Rule Change: Laser measurement devices now OK
From a recent press release from Laser Link Golf:
“After much consideration, the R&A, in conjunction with the United States Golf Association, has reached a decision regarding the use of electronic measuring devices (EMD’s) during a stipulated round of golf. The rule change was recently announced in a joint announcement on September 27, 2005. Broken down into its simplest terms, electronic measuring devices will be allowed during all play. The USGA and the R&A have recognized the potential benefits of distance measurement systems, and have made a choice that will be of great benefit to the game. Players of all skill levels will now have the ability to obtain accurate yardages in a timely manner, allowing for increased pace of play and better golf shots.”
The official line is that the use of measuring devices will help speed play in tournaments, especially where caddies are unavailable or cannot be afforded by the players (e.g., the Tight Lies Tour, a.k.a. The Tight Budgets Tour).
My take on this rule change is that a lot fewer of us will be breaking the rules now, by turning in rounds for our handicaps in which we used a cart with a GPS system. My understanding of the rules before the change is that this was actually verboten. Oops…
This should have no impact at all on the PGA Tour. All the players there had their caddies using laser measurement devices during practice rounds (non-stipulated rounds) anyway. And no tournament committee will allow the devices during their event.
Still, there’s something sad about this ruling. Judging yardage is one of the few things I CAN do well on a golf course. I wish I had a dollar for every time I estimated a yardage only to have some anal-retentive playing partner hold up play to pace off the distance and discover that I was no more than a yard off (or, often, right on).
Will the laser devices speed up play, or slow it down? No more pacing, but perhaps lots more digging around for the doo-hickey. “Hey, Sparky. Just hit the ball. I don’t think your shank is going to travel the full 147.35 yards anyway.”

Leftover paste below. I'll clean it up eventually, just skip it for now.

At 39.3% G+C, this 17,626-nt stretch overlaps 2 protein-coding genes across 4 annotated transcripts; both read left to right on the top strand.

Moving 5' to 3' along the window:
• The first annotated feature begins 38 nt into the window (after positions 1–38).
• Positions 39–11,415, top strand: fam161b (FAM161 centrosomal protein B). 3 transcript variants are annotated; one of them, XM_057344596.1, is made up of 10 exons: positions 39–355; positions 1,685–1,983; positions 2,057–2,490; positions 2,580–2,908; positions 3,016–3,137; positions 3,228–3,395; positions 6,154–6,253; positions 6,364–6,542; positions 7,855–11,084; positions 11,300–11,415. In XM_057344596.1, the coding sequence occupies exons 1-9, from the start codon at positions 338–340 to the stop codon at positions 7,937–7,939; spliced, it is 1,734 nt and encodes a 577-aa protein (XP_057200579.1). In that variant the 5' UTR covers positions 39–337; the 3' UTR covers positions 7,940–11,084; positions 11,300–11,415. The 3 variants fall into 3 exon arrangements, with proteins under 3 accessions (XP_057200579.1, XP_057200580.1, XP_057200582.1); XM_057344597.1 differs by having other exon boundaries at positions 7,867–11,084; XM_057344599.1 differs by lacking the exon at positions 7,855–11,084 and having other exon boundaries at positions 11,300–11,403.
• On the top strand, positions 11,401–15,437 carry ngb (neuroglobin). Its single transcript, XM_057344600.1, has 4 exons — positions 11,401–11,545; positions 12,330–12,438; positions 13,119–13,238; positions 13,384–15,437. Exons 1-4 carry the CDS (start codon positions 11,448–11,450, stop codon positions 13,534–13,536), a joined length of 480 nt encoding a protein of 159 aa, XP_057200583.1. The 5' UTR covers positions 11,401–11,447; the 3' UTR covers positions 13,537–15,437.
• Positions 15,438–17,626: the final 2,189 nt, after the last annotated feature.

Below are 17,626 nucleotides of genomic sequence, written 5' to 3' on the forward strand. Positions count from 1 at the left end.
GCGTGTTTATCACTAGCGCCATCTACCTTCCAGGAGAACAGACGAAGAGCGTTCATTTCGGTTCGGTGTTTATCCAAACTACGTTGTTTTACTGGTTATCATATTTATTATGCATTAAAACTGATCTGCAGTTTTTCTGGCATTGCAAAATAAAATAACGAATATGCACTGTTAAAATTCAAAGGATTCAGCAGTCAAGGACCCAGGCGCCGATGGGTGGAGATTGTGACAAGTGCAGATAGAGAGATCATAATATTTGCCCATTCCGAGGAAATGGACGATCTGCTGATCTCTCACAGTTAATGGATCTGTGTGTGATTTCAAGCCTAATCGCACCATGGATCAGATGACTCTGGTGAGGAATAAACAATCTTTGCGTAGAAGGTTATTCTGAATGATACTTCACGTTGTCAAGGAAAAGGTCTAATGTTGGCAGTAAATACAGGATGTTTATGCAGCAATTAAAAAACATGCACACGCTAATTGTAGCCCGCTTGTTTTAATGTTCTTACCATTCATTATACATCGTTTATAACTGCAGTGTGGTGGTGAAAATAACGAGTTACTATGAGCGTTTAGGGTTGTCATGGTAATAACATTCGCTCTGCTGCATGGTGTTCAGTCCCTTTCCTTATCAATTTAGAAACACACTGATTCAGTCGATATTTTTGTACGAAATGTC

What think ye?
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They will still be illegal, the ruling body has passed the buck back to the clubs, a club may make a local rule. I hope a specimen local rule is provided.
Oops...wrong sort of specimen. My bad.
I agree, MNC.
Pinhead is right, learn to use the thing. I want to learn to use the thing.
One technical note, the rule has not changed; however, the interpretation of the rule is relaxed. The USGA and R&A revise the rules of golf every four years; the last revision was January 1, 2004.
Most of us play the same course repeatedly, and a rangefinder is not of much assistance.
Can't say I would use one on a daily basis, even if they came down in price considerably.
The only time they would be of help is on a foreign course during tournament play.
The more burning question is what makes miss naughty chipper's chipping so naughty?
It does speed play when I'm at a strange course and there is no yardage for distance to a hazard or carry over a hazard. Knowing those distances vs. distance to center of the green only speeds the round.
On a related note not all of us can play a $100 round courses where there are GPS carts ect. If the local muni wants a better pace of play they need to have better and consistant yardage markers. Better yet bring back the old yardage books. Thats what you see the pro tour caddies flipping through during a tour event. They lase the yardage during practice so they know the yardage from and to every thing on the course.
HOWEVER, there are times i can't find one and i have to waste some extra time locating one...or worse yet, playing a course that only has colored stones in teh middle of the fairway for 200, 150, and 100...that makes it even tougher for me to get yardage...
so the thing would be helpful at times...i like what one user said, don't use it for every shot, only use it for shots you REALLY need it...
i go out on my course alone i can walk 18 in 2 hours, so i don't think i'm a slow player...but they do exist, and used properly, they can help...
too bad we all know that enough morons out there will take forever fumbling it out of the bag, then getting a reading, then putting it away, then forgetting hte reading and having to dig it out again to confirm what they think they remember, etc...
just as w/ any tools, some will use it properly, but it will get into plenty of hands that will misuse it
I have nothing against Electronic Measuring Devices, but I think all we really need is for courses to make and provide yardage books for all their customers.
Oh, and while we're on the subject of yardage, you golf course supers who figure that little marker you sink into the fairway is sufficient. Even when you're 10 yards away there sometimes impossible to spot. Put soemthing beside it like a small stake so we don't spend so much time looking for it. The cost in material to do this would be covered by one or two green fees. Better yet, why are they even in the middle of the fairway anyway?!? Get 'em over in the rough where I'm usually trying to figure out what club to hit!!